The refractory nature of AOA 4 is firmed up by its oxygen isotopic composition. Measurement by secondary ion mass spectrometry of the oxygen isotopes in all minerals, including quartz, in AOA 4 show that they must have originated in a region relatively rich in oxygen-16, like typical refractory-rich materials in chondrites.

Plot showing minerals from the Y-793261 AOA 4. All minerals in the AOA plot near the carbonaceous chondrite anhydrous mineral (CCAM) line.
Oxygen isotopic compositions (expressed in delta notation, see "Oxygen Isotope Plot") cluster in the region occupied by CAIs and other refractory materials, near the carbonaceous chondrite anhydrous mineral (CCAM) line. Even non-refractory quartz plots with the other minerals, suggesting a link to the same nebular gas in which the refractory elements condensed.

The presence of quartz is surprising because when a gas of solar composition condenses, the minerals that form first are the ones found in CAIs, followed by olivine and pyroxene, which are both found in chondrules. Quartz or another silica mineral does not form. This is a consequence of our Solar System having a composition with more Mg than Si, hence never having excess Si to form SiO2. So where did it come from?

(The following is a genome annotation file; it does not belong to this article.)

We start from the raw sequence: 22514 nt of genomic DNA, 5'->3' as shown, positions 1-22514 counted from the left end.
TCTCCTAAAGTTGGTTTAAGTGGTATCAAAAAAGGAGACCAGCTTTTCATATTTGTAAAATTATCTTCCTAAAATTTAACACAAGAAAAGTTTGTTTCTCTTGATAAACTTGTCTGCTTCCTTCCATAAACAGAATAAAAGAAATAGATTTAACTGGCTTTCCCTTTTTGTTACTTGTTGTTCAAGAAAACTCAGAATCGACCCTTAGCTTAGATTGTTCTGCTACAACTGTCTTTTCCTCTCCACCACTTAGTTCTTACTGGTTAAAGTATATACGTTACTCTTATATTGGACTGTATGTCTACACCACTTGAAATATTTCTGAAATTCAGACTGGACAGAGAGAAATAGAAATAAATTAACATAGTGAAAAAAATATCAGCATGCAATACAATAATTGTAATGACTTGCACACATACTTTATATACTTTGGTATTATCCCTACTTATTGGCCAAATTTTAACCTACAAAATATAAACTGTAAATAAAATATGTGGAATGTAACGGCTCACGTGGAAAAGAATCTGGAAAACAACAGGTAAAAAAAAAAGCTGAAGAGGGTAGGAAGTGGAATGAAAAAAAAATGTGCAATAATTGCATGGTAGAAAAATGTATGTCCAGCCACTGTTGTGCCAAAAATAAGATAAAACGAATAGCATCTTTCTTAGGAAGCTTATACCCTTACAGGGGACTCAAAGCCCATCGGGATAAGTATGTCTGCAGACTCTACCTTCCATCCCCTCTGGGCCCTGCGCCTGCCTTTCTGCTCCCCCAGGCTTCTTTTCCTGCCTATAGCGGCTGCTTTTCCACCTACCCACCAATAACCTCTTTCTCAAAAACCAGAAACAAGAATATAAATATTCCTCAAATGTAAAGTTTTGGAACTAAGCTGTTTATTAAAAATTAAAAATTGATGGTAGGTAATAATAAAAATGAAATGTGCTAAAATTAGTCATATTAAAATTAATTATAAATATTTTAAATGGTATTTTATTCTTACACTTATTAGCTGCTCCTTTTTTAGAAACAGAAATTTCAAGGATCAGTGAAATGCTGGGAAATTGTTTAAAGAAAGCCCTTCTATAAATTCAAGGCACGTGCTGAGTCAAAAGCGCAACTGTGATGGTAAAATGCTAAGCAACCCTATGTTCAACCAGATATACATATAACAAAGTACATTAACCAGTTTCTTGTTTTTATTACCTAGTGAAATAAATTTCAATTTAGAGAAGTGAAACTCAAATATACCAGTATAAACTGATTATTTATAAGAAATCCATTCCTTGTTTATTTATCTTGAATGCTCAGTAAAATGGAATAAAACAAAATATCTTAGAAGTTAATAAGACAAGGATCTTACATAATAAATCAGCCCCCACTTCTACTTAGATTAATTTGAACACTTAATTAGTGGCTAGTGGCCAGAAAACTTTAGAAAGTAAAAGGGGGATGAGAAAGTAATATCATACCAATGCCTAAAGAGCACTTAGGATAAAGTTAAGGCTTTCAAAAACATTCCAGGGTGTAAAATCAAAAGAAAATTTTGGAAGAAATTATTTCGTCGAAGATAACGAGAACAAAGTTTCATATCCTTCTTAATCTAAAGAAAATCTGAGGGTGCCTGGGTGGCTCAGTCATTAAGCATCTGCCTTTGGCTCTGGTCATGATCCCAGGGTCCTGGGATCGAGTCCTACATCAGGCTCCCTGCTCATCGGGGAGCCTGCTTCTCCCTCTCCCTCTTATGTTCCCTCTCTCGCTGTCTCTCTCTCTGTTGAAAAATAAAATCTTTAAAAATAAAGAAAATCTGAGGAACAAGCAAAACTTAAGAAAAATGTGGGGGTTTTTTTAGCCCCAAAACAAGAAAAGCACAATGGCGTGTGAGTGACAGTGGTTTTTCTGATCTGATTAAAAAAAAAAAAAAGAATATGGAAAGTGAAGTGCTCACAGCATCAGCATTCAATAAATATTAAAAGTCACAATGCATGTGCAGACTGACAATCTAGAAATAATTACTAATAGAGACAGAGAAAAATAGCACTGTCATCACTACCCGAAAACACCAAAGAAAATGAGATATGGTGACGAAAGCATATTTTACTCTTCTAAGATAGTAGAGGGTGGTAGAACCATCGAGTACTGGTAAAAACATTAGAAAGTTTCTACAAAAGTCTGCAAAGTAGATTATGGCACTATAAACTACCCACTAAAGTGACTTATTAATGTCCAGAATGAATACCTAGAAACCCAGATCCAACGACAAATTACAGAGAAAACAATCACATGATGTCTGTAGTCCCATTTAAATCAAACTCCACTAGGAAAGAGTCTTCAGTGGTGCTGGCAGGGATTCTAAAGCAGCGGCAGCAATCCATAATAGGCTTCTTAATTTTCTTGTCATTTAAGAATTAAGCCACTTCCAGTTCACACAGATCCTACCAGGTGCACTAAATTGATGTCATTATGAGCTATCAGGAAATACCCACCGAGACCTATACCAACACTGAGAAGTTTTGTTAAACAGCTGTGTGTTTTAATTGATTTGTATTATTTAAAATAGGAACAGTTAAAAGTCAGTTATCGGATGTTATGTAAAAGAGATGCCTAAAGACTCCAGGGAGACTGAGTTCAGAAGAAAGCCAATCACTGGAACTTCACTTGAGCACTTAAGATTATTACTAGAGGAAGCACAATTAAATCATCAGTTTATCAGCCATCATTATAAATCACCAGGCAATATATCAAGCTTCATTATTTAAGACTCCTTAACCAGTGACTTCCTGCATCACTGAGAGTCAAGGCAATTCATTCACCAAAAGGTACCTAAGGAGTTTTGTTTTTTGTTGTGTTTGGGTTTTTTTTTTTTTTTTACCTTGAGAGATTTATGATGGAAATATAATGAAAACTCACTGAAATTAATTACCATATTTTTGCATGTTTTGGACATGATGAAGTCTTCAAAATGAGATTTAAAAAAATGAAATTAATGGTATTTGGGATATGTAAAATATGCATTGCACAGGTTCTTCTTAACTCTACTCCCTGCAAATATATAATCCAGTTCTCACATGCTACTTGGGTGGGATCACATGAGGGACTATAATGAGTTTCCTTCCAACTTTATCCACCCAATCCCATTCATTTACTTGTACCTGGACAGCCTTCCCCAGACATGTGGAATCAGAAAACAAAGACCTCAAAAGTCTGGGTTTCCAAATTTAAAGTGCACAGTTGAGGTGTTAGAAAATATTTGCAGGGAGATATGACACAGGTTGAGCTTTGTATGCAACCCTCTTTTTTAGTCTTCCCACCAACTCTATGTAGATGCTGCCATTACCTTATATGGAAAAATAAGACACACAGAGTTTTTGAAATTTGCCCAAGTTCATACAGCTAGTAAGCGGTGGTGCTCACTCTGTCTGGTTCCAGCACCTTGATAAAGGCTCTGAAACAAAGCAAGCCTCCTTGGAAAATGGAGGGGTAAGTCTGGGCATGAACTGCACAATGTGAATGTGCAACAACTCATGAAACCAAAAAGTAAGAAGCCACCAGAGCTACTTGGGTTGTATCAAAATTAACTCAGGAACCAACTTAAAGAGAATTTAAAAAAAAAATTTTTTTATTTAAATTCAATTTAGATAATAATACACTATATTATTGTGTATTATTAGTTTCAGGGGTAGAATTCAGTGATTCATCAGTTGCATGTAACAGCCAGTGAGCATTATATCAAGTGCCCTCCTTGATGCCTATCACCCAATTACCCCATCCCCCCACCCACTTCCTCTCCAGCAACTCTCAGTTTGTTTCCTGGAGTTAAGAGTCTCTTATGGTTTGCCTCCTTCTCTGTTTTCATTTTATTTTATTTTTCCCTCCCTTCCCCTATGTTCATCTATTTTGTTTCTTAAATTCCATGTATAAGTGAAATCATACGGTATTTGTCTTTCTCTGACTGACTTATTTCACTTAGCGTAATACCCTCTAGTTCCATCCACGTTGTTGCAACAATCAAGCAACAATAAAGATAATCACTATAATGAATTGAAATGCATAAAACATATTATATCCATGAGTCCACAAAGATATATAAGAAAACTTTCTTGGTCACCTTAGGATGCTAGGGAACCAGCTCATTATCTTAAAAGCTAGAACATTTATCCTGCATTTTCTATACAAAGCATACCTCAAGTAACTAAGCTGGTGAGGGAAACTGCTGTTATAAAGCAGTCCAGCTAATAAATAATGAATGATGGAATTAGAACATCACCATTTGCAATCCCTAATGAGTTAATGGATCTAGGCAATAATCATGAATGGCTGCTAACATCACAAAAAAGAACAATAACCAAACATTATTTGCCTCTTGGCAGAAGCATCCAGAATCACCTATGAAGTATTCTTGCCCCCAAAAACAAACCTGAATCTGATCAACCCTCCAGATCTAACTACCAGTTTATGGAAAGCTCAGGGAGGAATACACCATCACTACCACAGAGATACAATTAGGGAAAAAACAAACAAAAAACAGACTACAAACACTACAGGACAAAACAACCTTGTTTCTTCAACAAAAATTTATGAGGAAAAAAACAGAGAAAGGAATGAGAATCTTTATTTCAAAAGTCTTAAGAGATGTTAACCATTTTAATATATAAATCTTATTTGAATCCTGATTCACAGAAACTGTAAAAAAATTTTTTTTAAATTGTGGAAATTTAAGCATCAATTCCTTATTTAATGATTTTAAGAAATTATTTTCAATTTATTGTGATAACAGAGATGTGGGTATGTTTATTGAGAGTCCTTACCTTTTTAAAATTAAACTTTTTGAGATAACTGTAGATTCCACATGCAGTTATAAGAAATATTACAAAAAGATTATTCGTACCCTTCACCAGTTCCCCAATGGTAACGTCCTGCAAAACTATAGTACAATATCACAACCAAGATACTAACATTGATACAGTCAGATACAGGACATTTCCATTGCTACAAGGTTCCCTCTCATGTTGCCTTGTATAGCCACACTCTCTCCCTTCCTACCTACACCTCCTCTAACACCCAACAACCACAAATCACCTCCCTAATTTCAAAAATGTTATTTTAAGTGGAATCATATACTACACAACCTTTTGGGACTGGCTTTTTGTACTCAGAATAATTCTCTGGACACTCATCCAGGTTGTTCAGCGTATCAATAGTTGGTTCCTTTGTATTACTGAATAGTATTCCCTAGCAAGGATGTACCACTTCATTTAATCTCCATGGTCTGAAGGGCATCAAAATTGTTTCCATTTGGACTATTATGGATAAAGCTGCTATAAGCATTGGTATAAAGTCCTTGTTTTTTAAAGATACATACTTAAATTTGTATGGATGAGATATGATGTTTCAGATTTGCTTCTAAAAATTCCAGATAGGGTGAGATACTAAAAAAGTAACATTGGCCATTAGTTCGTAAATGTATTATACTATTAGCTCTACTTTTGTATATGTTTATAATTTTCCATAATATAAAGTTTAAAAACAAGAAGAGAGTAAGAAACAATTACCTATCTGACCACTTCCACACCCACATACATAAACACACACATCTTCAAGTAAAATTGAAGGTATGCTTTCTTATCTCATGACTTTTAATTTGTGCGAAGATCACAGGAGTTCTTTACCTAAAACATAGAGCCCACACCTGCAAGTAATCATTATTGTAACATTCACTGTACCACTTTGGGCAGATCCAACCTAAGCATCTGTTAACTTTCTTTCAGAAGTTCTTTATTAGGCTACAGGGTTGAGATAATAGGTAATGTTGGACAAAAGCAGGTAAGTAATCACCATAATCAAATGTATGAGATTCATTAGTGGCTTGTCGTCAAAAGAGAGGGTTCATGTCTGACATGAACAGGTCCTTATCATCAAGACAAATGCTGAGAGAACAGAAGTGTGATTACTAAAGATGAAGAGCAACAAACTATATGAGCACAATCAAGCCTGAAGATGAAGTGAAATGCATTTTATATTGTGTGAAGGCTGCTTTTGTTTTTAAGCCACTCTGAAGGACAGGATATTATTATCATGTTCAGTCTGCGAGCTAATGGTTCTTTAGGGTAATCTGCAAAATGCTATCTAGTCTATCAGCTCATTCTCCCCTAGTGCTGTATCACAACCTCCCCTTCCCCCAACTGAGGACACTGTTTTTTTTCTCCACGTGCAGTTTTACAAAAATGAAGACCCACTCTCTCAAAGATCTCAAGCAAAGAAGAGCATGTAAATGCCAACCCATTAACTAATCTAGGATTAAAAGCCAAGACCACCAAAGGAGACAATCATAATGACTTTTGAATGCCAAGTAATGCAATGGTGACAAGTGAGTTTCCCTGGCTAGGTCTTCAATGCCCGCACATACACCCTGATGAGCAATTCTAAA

Phase diagram for the Solar System. Credit: Dr. Denton S. Ebel (2006) in Meteorites and the Early Solar System II, p. 253-277.
Calculated sequence of minerals that condense as solids from a gas of solar composition at various pressures (the right side of the diagram is for the highest pressure, equal to that at the surface of Earth). Note that corundum (aluminum oxide) and assorted minerals rich in calcium (Ca), aluminum (Al), and titanium (Ti) are the first to form. These make up the main ingredients of the most refractory CAIs. Chondrules form from lower temperature condensates (region labeled Ca-pyroxene + metal + olivine + feldspar + orthopyroxene) or at higher pressure (right side of diagram), which might have been attained in dust-rich regions of the protoplanetary disk (see PSRD article Tiny Molten Droplets,Dusty Clouds, and Planet Formation. Believe it or not, this complicated diagram is a simplified version! Click for more information.